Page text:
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Sullivan Is Right: NGO-World is Biased and Deeply Flawed

Andrew Sullivan refers us to a paragraph by Pranab Bardan.  The graph gets development NGO’s right:  they don’t and can’t truly represent the poor.  The problems are huge.  NGOs are unelected, they are accountable to their funding sources (who are generally based in the advanced democracies) and as Bardan points out they lack the political legitimacy and experience of actual political parties.

More broadly, “civil society” is not the true voice of a nation: it is usually a synonym for genteel upper middle class opinion.

Messy and unsatisfying as democratic politics can be, it is through the political process that a people speaks.  That speech may be crude and may be offensive, and democracies can go off the rails.  Even so, the dialog of NGOs and civil society groups is trivial chit chat compared with the authority and the majesty of the genuinely democratic debate that takes place whenever a free people goes to the polls.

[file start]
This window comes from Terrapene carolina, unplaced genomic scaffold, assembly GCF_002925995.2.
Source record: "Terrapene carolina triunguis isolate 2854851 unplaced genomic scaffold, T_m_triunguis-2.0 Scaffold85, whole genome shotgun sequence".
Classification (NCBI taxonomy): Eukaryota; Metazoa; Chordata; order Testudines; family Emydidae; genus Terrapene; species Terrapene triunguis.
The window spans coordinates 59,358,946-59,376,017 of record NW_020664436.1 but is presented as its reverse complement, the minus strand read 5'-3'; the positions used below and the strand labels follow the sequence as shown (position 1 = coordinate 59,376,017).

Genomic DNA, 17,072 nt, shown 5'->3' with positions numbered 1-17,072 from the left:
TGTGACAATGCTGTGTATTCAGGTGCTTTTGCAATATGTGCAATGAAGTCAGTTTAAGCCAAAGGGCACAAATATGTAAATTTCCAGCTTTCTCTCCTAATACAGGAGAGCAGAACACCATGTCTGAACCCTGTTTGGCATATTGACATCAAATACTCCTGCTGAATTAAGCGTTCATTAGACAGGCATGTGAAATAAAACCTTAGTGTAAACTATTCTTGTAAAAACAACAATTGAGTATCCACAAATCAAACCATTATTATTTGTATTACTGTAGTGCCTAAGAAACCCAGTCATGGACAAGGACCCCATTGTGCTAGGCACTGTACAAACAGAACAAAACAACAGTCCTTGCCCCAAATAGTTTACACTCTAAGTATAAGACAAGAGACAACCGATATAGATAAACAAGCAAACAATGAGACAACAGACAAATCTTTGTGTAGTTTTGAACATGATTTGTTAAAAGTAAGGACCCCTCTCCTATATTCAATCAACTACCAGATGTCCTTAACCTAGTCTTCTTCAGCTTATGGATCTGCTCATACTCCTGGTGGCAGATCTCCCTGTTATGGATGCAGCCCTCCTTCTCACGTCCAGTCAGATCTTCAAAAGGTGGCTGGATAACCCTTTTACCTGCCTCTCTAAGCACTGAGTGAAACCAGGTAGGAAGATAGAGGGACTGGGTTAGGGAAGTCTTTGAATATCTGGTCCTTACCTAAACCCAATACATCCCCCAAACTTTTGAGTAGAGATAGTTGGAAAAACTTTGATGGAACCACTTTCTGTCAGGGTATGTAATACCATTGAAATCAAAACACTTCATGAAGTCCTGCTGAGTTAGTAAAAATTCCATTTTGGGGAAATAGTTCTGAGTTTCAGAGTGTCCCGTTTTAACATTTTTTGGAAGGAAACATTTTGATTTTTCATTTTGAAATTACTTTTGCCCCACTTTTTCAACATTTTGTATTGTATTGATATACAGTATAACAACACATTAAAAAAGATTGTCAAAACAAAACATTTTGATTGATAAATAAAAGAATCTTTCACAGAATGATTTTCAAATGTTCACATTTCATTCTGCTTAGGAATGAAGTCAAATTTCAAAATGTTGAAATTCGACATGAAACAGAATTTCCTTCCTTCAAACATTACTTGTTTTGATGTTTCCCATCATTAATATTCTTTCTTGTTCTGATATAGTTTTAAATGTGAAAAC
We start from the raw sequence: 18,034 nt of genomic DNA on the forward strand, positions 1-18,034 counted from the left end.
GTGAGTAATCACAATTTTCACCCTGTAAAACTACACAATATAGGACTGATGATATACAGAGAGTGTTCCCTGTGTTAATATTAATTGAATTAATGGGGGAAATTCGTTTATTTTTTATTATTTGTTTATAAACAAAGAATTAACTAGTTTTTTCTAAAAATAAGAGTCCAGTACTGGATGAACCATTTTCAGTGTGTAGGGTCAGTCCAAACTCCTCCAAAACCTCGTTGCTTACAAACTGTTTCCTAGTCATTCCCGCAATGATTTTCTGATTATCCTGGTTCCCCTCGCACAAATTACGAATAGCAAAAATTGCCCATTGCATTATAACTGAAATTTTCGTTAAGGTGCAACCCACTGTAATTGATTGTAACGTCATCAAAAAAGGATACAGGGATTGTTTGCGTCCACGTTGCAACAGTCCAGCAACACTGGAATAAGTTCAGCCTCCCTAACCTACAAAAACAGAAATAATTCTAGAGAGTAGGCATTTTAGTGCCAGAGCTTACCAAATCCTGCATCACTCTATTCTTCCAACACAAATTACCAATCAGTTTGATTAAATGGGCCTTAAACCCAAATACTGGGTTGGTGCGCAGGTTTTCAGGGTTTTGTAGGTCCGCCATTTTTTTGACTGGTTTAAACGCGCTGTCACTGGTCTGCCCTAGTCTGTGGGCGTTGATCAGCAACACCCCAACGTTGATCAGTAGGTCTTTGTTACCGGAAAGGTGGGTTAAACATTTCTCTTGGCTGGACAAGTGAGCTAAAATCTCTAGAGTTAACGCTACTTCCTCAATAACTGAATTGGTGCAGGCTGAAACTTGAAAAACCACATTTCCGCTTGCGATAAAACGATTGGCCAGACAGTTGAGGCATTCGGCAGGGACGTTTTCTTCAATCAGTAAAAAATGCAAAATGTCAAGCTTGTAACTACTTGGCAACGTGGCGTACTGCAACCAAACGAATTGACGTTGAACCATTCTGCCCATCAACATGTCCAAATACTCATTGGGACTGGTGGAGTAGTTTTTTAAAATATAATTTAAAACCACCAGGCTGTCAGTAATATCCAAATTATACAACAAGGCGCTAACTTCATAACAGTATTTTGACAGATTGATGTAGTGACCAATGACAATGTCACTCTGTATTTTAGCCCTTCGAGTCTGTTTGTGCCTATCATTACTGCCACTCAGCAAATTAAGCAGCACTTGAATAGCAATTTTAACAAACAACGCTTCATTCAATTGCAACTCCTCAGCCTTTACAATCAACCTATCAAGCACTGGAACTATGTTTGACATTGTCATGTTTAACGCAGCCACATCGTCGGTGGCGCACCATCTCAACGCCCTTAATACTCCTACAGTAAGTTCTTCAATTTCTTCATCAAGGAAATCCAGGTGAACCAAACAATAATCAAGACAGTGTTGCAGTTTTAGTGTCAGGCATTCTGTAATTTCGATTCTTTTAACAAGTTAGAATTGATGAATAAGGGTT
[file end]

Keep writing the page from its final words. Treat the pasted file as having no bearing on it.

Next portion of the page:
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  • Luke Lea

    Reminds me of Auden’s quip about do-gooders: “we’re all here to help other people but what the other people are here for we don’t know.” Still sympathy is good: having an industrial revolution on the Western model is one of the most traumatic, disorienting, and often unjust transformations a society can go through. It would be nice if a more geographically decentralized version could be devised, less disruptive of traditional society. Modern transportation and communications technologies change the parameters.

  • back40

    “We are all on earth to help others. What on earth the others are here for, I can’t imagine.”

    “Often cited as by Auden without attribution, this quotation has been traced to John Foster Hall (1867-1945), an English comedian known as the Reverend Vivian Foster, Vicar of Mirth.”

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